Magazine article Clinical Psychiatry News

Fetal Alcohol Spectrum Disorders and Suicidality

Magazine article Clinical Psychiatry News

Fetal Alcohol Spectrum Disorders and Suicidality

Article excerpt

As psychiatrists, we understand that behavior is complex and determined by multiple factors. However, despite our understanding that behavior is cultural, sociological, psychological, and biological, we often lose sight of the biological perspective because the brain is such a complex organ and because we are inundated with psychological theories of behavior. As I have said before, we cannot abdicate our role of being biologists in the reflection of mental health and wellness.

Accordingly, I feel it is my duty to bring our attention to a biologic etiology of suicidal behavior. I came across an article on the life expectancy of individuals afflicted with fetal alcohol syndrome in the Journal of Population Therapeutics and Clinical Pharmacology (2016;23[1]:e53-9). The findings were astonishing. As it turns out, the life expectancy of people with fetal alcohol syndrome is 34 years of age on average, and the leading causes of death were "external causes," which accounted for 44% of the deaths. Suicide was responsible for 15% of those deaths, accidents for 14%, poisoning by illegal drugs or alcohol for 7%, and other external causes for another 7%, according to the article.

Anyone who has been following my commentaries in Clinical Psychiatry News will know that I have become interested in an invisible public health problem of fetal alcohol spectrum disorders, which are being proposed as a new diagnosis of neurobehavioral disorder associated with prenatal alcohol exposure (ND-PAE) in the DSM-5. My interest has been spurred by the problem of affect dysregulation that these patients exhibit. My analysis of this dynamic is that affect dysregulation causes these patients to engage in a plethora of risky behaviors that cause morbidity and mortality, including drug use, violence, and unsafe sex. Now, the research by N.X. Thanh and E. Jonsson mentioned above is leading me to add suicide attempts to that list.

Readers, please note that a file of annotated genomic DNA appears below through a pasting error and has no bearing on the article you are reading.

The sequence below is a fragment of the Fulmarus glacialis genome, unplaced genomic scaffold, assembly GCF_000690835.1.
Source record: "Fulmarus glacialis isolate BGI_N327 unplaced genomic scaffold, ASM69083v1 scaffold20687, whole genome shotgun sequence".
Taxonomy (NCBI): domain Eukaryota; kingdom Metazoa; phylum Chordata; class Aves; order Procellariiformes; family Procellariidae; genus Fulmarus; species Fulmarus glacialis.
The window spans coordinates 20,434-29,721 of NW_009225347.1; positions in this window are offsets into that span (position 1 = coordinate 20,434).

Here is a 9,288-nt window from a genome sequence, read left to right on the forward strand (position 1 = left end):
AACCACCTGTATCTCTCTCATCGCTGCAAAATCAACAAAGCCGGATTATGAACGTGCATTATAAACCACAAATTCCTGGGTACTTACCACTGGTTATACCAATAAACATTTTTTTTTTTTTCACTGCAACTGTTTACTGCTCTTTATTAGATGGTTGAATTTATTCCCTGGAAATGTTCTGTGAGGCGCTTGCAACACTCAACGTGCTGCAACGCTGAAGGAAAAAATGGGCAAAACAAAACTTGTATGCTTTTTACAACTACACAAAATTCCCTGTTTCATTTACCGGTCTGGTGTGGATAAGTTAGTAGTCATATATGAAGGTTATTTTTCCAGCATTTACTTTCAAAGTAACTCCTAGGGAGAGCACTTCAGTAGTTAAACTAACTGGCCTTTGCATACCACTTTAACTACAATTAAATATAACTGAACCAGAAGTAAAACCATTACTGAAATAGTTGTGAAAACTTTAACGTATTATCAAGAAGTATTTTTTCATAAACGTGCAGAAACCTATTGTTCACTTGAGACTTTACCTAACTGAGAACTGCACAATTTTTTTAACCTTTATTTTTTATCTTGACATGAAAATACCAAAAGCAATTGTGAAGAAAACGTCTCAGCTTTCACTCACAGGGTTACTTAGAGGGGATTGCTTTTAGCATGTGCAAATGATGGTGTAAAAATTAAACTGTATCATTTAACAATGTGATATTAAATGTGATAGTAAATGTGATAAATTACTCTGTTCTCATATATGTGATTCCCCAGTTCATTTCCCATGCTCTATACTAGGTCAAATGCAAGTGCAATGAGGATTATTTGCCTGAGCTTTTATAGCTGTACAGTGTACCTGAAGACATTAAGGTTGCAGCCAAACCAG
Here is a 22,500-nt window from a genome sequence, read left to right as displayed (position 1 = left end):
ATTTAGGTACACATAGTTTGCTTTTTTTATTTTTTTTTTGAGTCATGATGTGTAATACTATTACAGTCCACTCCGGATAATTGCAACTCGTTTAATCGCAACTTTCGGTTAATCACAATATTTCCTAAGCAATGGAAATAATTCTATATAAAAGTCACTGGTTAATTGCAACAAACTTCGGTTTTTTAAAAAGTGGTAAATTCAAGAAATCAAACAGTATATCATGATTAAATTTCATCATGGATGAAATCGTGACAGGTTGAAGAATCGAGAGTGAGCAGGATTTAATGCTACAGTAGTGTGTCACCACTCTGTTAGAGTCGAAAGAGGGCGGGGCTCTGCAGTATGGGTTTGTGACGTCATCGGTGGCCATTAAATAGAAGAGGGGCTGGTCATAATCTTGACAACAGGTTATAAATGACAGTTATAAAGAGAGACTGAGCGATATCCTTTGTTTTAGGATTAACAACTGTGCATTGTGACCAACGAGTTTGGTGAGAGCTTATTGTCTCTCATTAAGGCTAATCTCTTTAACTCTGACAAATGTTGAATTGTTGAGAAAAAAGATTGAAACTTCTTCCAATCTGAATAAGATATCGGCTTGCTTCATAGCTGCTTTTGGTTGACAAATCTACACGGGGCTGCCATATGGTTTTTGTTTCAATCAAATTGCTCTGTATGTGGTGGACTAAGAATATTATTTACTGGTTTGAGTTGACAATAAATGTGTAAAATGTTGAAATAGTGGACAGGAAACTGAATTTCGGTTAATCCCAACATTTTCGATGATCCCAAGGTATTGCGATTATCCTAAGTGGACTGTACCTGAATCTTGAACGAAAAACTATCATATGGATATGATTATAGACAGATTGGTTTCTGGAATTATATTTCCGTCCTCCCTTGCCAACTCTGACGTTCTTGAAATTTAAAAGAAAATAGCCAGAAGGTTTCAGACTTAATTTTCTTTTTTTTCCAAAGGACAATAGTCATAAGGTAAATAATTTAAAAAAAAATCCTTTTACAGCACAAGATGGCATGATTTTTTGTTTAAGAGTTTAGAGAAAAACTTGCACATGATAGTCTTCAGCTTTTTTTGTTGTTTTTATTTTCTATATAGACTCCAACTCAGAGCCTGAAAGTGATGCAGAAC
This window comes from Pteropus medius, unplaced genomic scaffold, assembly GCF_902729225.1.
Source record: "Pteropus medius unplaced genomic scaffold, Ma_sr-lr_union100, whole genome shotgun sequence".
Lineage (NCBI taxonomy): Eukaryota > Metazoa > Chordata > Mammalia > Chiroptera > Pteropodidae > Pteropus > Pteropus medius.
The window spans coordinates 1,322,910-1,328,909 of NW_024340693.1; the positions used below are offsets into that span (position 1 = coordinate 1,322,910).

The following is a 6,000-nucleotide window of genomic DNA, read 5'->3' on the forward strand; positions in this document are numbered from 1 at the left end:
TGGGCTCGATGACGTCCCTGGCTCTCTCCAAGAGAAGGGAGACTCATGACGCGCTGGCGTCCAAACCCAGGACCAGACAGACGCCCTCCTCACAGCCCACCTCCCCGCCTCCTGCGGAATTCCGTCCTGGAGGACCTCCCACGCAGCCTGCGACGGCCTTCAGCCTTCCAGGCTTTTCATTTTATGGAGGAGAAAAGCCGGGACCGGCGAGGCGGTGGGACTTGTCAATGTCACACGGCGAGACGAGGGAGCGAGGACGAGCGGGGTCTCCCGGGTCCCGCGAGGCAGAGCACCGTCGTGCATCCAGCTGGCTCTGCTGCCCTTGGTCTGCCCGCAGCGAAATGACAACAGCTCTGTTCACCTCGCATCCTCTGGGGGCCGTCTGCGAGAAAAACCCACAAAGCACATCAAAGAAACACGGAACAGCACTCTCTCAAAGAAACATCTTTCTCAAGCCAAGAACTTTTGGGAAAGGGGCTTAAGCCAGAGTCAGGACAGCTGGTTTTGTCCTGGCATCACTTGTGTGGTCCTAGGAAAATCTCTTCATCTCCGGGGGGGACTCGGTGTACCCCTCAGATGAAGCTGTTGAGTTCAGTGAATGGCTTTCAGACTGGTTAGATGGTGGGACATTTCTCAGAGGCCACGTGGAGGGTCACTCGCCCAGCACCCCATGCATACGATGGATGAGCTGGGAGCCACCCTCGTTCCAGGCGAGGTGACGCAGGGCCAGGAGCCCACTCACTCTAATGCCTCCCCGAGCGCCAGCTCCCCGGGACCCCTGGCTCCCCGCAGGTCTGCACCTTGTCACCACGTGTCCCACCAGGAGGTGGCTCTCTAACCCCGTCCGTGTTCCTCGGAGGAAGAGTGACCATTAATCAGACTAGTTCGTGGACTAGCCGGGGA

While working in a general hospital in a low-income African American environment where there are high rates of fetal alcohol exposure, I see at least three to four suicide attempts a week on the medical-surgical/psychiatric inpatient units where I serve.

I am always looking for patients who have ND-PAE because determining such a diagnosis is critical to those patients' medical-surgical care. For example, there was one woman with ND-PAE who had operable breast carcinoma but did not come in for a return visit until after her carcinoma had become inoperable (she forgot how important it was to get timely treatment). There was a patient who always had out-of-control diabetes because he did not know how to use his glucometer. …

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